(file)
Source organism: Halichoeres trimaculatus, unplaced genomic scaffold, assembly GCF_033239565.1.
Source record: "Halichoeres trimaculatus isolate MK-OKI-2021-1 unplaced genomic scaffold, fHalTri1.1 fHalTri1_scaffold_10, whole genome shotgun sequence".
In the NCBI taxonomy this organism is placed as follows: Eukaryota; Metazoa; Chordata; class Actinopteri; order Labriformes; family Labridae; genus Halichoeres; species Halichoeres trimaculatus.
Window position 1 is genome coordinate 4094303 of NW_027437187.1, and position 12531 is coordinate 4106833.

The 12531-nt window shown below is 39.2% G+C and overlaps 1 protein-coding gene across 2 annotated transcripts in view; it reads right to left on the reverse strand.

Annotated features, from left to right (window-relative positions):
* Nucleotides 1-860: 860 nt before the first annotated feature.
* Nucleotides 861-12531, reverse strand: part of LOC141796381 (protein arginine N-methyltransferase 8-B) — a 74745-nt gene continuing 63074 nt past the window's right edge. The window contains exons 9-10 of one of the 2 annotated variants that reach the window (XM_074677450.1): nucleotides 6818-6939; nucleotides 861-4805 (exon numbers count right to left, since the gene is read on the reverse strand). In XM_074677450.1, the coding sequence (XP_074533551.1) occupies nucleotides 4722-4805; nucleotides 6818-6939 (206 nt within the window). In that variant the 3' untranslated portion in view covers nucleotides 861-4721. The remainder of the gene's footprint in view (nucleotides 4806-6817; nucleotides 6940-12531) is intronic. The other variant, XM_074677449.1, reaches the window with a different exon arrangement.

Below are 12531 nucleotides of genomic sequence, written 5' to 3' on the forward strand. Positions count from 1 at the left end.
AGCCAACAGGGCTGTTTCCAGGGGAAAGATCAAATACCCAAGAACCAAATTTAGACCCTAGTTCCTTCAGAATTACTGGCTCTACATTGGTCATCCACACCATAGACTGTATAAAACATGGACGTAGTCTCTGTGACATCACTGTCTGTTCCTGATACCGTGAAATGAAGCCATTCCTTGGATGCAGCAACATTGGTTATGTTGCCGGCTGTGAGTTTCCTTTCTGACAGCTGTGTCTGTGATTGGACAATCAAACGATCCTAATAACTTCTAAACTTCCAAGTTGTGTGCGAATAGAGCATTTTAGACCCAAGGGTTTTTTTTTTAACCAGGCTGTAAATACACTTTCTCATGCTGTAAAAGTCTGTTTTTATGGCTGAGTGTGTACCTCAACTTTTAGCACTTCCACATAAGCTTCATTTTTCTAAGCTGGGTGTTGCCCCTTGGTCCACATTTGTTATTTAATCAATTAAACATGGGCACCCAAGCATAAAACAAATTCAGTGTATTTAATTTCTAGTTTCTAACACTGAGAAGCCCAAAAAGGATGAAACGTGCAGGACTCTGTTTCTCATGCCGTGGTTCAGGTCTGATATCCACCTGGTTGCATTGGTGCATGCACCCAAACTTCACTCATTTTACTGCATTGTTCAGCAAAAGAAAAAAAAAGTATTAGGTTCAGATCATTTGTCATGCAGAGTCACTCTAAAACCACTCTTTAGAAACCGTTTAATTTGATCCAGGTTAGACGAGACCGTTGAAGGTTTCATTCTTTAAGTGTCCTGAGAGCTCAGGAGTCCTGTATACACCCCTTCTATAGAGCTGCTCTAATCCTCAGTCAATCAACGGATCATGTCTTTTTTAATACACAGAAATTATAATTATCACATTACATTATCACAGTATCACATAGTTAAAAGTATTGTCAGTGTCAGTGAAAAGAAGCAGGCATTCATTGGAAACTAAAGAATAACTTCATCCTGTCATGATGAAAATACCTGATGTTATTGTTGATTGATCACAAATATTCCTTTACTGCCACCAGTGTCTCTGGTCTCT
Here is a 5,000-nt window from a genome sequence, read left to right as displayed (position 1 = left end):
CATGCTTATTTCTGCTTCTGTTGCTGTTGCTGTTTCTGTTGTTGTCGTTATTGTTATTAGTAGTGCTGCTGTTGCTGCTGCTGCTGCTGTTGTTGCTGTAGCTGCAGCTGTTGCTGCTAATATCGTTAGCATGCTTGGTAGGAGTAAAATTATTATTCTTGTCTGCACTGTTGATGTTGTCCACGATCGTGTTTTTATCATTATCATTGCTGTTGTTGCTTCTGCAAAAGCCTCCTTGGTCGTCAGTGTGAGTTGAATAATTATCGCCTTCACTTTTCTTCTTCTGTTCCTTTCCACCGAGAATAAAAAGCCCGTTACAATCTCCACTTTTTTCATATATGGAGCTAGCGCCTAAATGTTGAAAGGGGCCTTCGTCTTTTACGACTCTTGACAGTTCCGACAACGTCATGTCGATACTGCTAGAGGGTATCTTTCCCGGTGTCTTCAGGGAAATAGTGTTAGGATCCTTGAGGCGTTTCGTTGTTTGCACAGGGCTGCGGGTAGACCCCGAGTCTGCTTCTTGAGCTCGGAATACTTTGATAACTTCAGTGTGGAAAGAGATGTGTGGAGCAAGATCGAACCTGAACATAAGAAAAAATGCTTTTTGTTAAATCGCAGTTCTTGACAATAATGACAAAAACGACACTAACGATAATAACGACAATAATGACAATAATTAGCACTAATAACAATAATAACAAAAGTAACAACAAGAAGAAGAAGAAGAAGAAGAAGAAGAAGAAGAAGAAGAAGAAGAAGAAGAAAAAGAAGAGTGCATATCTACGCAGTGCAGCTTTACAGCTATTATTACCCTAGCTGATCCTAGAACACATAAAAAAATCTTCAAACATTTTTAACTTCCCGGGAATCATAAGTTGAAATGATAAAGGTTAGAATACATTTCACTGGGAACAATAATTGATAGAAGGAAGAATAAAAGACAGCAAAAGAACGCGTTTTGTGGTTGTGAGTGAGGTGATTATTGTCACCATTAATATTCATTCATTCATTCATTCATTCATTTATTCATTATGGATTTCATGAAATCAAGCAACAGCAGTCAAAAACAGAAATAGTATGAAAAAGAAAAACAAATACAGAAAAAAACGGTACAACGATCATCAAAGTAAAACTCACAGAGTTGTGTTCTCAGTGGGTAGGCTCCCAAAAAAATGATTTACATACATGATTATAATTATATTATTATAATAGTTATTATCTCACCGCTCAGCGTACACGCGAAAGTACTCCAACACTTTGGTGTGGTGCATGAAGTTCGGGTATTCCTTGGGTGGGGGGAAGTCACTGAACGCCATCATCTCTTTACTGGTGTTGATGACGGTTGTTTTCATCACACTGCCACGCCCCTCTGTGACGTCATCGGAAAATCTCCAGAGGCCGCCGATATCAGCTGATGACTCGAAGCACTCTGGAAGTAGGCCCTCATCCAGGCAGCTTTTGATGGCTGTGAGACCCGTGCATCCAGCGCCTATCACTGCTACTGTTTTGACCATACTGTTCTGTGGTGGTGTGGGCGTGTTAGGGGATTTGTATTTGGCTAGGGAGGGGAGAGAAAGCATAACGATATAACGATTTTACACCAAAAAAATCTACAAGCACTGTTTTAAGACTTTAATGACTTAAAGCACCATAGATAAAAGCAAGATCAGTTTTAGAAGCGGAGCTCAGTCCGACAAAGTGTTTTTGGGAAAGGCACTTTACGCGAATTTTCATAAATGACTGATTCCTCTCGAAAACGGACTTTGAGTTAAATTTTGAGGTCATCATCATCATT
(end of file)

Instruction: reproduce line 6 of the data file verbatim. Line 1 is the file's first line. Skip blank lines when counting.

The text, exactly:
Annotated features, from left to right (window-relative positions):